Monday, August 25, 2014

Leap of Faith M&A: Mind the Gap

There is an Interesting Post on the difficulty in valuing tech M&A targets highlighting the Facebook-Whatsapp acquisition. We previously discussed the Transaction offering some tentative observations. I agree trying to value or price early stage targets with no earnings is difficult. I, however, strongly disagree with the assertion that such deals cannot be analyzed and we should rely on the judgment of successful entrepreneurs like Facebook’s Zuckerberg because tech is different and not subject to the laws of economics. I am always suspicious relying upon “great men” because of the difficulty distinguishing between luck and skill. Besides, the jury is still out on how this acquisition performs. Furthermore, the “they can afford it anyway” argument made in the FT post is dangerous-I think Hewlett Packard blew itself up using such an affordability argument in its disastrous acquisition program.

The tech “is different” canard was used during the 1990s boom, and did not have a happy ending-remember EToys and Early start-ups without sales, let alone earnings, lack intrinsic value and are difficult to evaluate. Their price depends on what buyers are willing to pay. The absence of a valuation anchor means tech is subject to substantial mispricing risk. Option pricing methods can help analyze such situations.

Option pricing methodology is tricky and subject to misuse - akin to trying to value lottery tickets. The keys to option value include

1)     Skill: does the acquirer have the skill to develop? Many tech investors (Venture Capitalists) acquire not to develop, but to hold a portfolio of deeply out-of-the money options and hope for the best on one of the investments.
2)     Exclusivity: does the option offer exclusive rights to the acquirer e.g. R&D, patents, etc.? If not it has no value.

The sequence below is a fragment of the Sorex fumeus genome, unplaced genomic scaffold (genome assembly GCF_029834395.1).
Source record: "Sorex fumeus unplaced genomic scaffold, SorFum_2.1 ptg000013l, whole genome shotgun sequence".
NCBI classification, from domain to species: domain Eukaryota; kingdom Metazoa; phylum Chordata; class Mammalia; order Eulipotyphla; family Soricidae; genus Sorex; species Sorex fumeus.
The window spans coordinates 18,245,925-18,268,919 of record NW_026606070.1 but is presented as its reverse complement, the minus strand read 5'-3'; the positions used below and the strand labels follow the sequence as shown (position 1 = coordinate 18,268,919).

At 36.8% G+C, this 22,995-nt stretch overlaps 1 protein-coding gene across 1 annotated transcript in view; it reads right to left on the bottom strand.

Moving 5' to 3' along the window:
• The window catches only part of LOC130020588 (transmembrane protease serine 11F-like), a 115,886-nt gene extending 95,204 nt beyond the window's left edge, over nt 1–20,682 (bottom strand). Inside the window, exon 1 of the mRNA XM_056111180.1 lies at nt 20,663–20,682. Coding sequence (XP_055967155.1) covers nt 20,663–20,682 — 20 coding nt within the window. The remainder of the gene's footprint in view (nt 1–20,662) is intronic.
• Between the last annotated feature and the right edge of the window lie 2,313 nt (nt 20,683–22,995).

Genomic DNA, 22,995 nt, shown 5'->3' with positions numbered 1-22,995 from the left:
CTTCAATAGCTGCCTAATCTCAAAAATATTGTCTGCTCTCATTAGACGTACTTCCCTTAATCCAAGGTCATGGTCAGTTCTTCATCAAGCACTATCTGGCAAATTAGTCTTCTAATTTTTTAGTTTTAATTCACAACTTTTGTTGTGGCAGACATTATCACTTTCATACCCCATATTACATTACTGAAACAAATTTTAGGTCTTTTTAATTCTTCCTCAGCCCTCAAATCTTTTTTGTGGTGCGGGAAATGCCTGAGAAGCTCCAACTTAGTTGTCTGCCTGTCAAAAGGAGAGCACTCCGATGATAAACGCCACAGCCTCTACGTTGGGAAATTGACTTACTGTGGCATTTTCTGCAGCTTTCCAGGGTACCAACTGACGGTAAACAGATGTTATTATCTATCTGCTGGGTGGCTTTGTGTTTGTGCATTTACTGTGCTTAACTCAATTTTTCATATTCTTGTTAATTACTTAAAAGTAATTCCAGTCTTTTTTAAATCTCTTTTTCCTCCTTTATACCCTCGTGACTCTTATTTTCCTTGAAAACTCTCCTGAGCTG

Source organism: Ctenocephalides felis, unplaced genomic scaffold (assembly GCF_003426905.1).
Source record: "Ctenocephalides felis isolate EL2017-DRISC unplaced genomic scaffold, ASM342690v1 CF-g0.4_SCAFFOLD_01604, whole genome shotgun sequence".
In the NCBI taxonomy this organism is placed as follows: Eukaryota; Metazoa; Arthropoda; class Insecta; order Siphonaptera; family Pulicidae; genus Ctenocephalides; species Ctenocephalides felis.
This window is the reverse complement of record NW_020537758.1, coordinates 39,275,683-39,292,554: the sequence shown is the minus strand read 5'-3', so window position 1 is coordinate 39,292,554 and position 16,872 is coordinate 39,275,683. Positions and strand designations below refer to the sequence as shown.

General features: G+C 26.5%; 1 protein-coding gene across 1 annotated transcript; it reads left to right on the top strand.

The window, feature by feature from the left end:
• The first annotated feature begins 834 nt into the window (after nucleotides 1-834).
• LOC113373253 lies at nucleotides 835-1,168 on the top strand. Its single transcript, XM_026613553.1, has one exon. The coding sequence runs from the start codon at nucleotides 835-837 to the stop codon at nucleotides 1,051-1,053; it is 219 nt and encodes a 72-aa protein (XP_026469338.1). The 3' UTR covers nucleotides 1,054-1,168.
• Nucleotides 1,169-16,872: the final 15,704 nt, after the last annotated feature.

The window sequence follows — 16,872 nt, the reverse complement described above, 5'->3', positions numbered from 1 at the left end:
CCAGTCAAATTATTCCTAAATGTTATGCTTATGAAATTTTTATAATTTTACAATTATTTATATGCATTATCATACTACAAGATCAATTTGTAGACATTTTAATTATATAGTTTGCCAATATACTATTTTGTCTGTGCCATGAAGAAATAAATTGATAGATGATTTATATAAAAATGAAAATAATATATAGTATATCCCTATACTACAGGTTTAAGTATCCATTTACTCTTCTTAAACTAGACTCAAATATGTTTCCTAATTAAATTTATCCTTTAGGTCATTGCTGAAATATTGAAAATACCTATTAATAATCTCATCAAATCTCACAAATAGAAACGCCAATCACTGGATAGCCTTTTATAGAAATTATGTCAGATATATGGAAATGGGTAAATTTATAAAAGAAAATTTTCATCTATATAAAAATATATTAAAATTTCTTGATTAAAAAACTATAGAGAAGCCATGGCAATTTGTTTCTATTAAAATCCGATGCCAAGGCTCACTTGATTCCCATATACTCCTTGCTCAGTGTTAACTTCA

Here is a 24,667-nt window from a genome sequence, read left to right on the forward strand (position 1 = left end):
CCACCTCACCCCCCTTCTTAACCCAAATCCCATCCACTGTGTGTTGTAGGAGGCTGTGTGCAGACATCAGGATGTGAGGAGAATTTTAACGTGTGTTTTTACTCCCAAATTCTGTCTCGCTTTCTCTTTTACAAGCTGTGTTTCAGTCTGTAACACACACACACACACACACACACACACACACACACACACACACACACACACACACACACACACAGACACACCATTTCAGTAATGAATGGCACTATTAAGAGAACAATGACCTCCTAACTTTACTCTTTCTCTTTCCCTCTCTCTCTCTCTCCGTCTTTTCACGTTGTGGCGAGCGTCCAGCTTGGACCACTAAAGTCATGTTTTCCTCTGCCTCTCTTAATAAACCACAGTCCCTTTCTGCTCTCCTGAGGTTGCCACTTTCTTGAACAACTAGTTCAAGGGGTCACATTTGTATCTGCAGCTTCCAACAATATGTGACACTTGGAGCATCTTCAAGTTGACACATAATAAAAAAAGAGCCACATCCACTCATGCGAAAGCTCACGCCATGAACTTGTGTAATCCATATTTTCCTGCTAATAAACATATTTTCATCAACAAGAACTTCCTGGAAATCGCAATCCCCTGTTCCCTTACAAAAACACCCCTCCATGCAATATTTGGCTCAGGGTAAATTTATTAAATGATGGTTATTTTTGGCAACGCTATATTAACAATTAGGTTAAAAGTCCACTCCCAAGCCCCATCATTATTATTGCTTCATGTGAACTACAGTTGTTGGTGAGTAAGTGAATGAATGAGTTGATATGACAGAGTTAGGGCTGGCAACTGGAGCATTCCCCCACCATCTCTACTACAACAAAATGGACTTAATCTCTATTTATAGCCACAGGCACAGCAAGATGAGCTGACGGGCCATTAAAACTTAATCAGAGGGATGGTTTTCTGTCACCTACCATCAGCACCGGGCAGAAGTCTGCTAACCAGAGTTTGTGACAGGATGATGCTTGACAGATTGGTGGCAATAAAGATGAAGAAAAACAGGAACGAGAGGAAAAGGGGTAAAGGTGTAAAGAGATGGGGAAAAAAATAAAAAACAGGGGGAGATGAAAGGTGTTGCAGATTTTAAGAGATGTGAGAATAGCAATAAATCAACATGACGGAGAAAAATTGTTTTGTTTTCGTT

3)     Sustainability: how long do the benefits last - what is the “T” or product life cycle?
The keys in tech M&A, just like in regular M&A, are the ability to identify winners in advance and acquire them at a reasonable price. 

The complications in tech M&A are

1)     The story (sizzle) dominates while the numbers (performance) lags.
2)     New metrics cloud the analysis. Remember “it is the cash stupid”!
3)     Paradigm shifts occur - AKA  _hit happens.
4)     Information is lacking.

Acquirers must guard against the growth trap of assuming rich future follow-on investment opportunities that can justify anything. The problem is the future opportunities fail to deliver sufficient returns. This is especially true in the tech area with its short product life cycles.
Beware the “this time is different” justification for tech M&A. All investments, tech included, have to produce sufficient cash at some time to offset the current investment. Tech is difficult, but not impossible to evaluate given the information uncertainties and short product life cycles. Nonetheless, that does not justify taking a leap of faith. Keep in mind the difference between flying and falling - at first not much, but then a lot. The same is true for leap of faith M&A.


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